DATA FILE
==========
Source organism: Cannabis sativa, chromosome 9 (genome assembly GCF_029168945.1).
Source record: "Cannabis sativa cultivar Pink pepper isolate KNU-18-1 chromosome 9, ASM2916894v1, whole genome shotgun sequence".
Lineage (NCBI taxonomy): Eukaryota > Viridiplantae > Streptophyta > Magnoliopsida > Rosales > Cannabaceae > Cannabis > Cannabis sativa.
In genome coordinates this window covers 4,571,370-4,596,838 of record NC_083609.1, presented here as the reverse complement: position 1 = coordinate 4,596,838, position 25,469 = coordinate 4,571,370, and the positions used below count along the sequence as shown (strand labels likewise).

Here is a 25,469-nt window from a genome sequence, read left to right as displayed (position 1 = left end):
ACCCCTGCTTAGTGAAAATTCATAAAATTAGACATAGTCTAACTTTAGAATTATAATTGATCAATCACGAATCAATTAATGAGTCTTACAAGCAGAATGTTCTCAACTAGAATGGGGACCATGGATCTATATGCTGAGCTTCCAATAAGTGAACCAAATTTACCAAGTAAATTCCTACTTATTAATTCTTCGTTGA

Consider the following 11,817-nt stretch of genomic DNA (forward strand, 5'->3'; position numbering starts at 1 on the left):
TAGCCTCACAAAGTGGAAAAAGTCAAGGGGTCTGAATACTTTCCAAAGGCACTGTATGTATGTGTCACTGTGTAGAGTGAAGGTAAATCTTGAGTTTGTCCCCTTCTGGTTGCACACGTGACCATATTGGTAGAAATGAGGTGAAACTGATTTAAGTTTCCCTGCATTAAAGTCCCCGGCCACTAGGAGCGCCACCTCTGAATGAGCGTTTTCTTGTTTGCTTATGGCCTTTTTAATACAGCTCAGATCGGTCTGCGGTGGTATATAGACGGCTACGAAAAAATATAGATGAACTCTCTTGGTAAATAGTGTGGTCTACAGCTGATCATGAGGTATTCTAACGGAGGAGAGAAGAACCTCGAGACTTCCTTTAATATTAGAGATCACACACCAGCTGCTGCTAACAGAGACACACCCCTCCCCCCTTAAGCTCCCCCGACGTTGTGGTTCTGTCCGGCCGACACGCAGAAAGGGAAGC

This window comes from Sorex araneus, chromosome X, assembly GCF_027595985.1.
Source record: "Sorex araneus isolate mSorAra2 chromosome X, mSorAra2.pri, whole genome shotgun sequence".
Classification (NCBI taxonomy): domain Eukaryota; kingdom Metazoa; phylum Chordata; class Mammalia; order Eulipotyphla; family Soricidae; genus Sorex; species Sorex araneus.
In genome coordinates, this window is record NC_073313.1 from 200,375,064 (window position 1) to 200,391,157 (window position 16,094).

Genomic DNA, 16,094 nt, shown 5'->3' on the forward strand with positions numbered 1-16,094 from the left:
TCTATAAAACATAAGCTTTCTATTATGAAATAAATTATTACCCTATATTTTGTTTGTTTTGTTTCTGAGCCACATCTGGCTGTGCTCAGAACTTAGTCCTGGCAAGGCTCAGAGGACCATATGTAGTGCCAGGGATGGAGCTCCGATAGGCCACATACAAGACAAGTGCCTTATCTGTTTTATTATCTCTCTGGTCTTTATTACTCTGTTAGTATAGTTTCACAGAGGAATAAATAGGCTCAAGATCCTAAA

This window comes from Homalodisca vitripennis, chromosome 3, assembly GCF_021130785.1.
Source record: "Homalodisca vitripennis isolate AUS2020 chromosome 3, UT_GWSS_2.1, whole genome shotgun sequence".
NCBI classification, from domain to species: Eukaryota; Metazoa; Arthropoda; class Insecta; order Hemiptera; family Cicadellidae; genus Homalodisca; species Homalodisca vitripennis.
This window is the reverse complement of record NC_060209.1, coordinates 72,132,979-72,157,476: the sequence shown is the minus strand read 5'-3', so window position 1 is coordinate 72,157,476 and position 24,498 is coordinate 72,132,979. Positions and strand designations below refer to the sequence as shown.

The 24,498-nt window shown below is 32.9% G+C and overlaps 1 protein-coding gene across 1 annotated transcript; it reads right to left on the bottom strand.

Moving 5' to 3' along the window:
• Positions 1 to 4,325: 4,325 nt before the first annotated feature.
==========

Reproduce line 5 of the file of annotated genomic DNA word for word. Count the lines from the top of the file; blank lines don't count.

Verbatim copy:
Here is a 25,469-nt window from a genome sequence, read left to right as displayed (position 1 = left end):